Lance Ulanoff of Mashable spent time with Phil Schiller, Craig Federighi, Alan Dye, and Dan Riccio to talk about the development of the iPhone X. They mostly reiterated the talking points of past statements and events, but there are some new things as well. For instance, they revealed that they had originally intended this iPhone to debut in 2018, but fast-tracked it for release this year, and that required some tough decisions to be made in a tight timeframe:
When Apple made the choice to drop the home button and Touch ID fingerprint scanning in favor of Face ID, Riccio said they went “all in” with that functional decision. “We spent no time looking at [putting] fingerprints on the back or through the glass or on the side,” he said. Apple did it because they believed in the quality of Face ID security and screen unlocking, with executives describing it as good as second-generation Touch ID, but also because there simply wasn’t time.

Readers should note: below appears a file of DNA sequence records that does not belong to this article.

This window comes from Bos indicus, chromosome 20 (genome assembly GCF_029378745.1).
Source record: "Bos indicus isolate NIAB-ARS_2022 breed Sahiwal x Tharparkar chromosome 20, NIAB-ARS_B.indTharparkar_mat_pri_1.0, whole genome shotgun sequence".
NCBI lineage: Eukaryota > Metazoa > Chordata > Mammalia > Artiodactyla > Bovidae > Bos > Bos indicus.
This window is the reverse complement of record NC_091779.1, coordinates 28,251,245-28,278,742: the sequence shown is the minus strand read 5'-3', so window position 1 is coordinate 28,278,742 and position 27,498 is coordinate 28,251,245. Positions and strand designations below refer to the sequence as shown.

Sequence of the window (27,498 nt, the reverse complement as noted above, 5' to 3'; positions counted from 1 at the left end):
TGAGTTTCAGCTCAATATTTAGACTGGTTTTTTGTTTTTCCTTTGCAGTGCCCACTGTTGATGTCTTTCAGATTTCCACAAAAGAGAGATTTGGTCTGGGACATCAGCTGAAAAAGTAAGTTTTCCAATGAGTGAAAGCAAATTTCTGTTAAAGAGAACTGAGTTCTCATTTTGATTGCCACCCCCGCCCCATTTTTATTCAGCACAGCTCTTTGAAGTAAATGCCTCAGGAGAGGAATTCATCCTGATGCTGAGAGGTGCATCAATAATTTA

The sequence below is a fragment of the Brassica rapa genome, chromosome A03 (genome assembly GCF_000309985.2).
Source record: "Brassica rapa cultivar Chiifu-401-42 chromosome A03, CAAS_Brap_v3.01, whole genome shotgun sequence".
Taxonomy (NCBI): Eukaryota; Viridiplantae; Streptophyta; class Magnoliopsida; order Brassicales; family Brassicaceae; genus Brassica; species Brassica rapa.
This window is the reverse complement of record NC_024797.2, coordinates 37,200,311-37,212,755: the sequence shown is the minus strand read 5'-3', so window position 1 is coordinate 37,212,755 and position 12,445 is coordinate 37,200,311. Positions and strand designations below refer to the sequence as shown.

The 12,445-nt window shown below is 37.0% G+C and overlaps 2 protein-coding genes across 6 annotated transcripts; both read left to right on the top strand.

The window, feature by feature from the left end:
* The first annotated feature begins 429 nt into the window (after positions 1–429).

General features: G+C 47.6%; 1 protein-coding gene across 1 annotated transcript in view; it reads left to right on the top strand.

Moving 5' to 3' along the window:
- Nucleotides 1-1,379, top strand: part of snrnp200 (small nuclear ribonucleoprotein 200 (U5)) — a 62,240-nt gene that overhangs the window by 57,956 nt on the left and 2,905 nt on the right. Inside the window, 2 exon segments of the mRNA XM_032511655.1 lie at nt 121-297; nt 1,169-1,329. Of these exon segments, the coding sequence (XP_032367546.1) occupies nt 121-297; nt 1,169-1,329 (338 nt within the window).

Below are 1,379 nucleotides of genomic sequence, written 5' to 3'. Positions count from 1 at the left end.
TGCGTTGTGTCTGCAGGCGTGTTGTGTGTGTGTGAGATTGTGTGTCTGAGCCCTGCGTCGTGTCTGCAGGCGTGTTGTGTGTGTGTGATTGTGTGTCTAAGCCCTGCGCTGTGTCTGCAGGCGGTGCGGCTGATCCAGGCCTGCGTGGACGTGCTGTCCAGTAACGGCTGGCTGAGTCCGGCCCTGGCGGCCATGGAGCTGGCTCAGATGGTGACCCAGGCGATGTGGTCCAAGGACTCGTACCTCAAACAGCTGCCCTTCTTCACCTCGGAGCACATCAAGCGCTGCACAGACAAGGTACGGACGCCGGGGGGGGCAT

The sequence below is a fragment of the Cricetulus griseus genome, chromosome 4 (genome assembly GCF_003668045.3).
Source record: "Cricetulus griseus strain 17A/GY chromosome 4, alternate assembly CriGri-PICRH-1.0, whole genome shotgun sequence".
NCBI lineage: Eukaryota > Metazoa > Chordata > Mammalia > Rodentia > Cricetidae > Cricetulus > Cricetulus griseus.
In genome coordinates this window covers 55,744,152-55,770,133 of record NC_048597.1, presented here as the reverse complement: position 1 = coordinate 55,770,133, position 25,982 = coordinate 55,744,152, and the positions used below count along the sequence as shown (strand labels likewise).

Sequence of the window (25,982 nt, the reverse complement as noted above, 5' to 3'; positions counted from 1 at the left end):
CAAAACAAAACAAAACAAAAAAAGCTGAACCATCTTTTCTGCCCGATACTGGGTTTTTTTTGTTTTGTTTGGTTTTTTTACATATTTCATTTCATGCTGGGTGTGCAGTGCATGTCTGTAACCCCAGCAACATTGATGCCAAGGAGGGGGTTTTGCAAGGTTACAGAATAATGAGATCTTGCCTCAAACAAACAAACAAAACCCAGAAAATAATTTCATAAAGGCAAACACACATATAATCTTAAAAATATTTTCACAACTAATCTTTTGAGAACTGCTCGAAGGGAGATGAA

Matthew Panzarino of TechCrunch was told the same thing, and it seems to put to rest the sketchy photos published prior to the iPhone X’s debut indicating that a rear-mounted fingerprint reader was being tested. I’m very excited to give Face ID a shot on my own iPhone, especially after reading Nicole Nguyen’s review at Buzzfeed.
Unlike the home button, this gesture bar serves one purpose: swiping up to open the iPhone X. However, even after people learn the new gesture, you can’t switch off the bar, confirmed Federighi.
I was curious about whether there would be a toggle for that, perhaps buried deep in Accessibility settings. Even though it can’t be, I’m excited to see where Apple can take the iPhone’s on-screen interface once users get the feel of a home button-free device.